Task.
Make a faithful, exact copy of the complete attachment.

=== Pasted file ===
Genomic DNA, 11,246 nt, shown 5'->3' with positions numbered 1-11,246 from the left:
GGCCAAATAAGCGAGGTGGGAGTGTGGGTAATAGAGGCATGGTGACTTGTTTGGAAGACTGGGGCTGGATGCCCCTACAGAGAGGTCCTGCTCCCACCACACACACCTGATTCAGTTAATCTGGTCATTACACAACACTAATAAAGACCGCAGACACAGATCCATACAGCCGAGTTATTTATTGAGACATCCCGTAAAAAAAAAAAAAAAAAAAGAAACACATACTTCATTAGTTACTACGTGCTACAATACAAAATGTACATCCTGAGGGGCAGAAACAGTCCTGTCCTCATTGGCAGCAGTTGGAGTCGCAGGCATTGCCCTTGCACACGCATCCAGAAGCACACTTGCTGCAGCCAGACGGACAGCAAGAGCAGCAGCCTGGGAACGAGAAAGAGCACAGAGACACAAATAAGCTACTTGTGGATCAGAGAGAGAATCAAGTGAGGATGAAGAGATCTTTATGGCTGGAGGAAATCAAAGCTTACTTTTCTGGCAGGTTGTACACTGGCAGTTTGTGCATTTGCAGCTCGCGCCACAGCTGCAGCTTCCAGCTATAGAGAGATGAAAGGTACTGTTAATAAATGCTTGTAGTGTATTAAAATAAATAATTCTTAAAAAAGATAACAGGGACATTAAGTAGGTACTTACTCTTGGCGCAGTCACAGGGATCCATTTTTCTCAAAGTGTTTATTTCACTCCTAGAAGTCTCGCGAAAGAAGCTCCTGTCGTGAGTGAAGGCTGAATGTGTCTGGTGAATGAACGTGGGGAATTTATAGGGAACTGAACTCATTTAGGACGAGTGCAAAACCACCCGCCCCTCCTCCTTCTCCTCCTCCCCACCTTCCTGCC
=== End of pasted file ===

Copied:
Genomic DNA, 11,246 nt, shown 5'->3' with positions numbered 1-11,246 from the left:
GGCCAAATAAGCGAGGTGGGAGTGTGGGTAATAGAGGCATGGTGACTTGTTTGGAAGACTGGGGCTGGATGCCCCTACAGAGAGGTCCTGCTCCCACCACACACACCTGATTCAGTTAATCTGGTCATTACACAACACTAATAAAGACCGCAGACACAGATCCATACAGCCGAGTTATTTATTGAGACATCCCGTAAAAAAAAAAAAAAAAAAAGAAACACATACTTCATTAGTTACTACGTGCTACAATACAAAATGTACATCCTGAGGGGCAGAAACAGTCCTGTCCTCATTGGCAGCAGTTGGAGTCGCAGGCATTGCCCTTGCACACGCATCCAGAAGCACACTTGCTGCAGCCAGACGGACAGCAAGAGCAGCAGCCTGGGAACGAGAAAGAGCACAGAGACACAAATAAGCTACTTGTGGATCAGAGAGAGAATCAAGTGAGGATGAAGAGATCTTTATGGCTGGAGGAAATCAAAGCTTACTTTTCTGGCAGGTTGTACACTGGCAGTTTGTGCATTTGCAGCTCGCGCCACAGCTGCAGCTTCCAGCTATAGAGAGATGAAAGGTACTGTTAATAAATGCTTGTAGTGTATTAAAATAAATAATTCTTAAAAAAGATAACAGGGACATTAAGTAGGTACTTACTCTTGGCGCAGTCACAGGGATCCATTTTTCTCAAAGTGTTTATTTCACTCCTAGAAGTCTCGCGAAAGAAGCTCCTGTCGTGAGTGAAGGCTGAATGTGTCTGGTGAATGAACGTGGGGAATTTATAGGGAACTGAACTCATTTAGGACGAGTGCAAAACCACCCGCCCCTCCTCCTTCTCCTCCTCCCCACCTTCCTGCC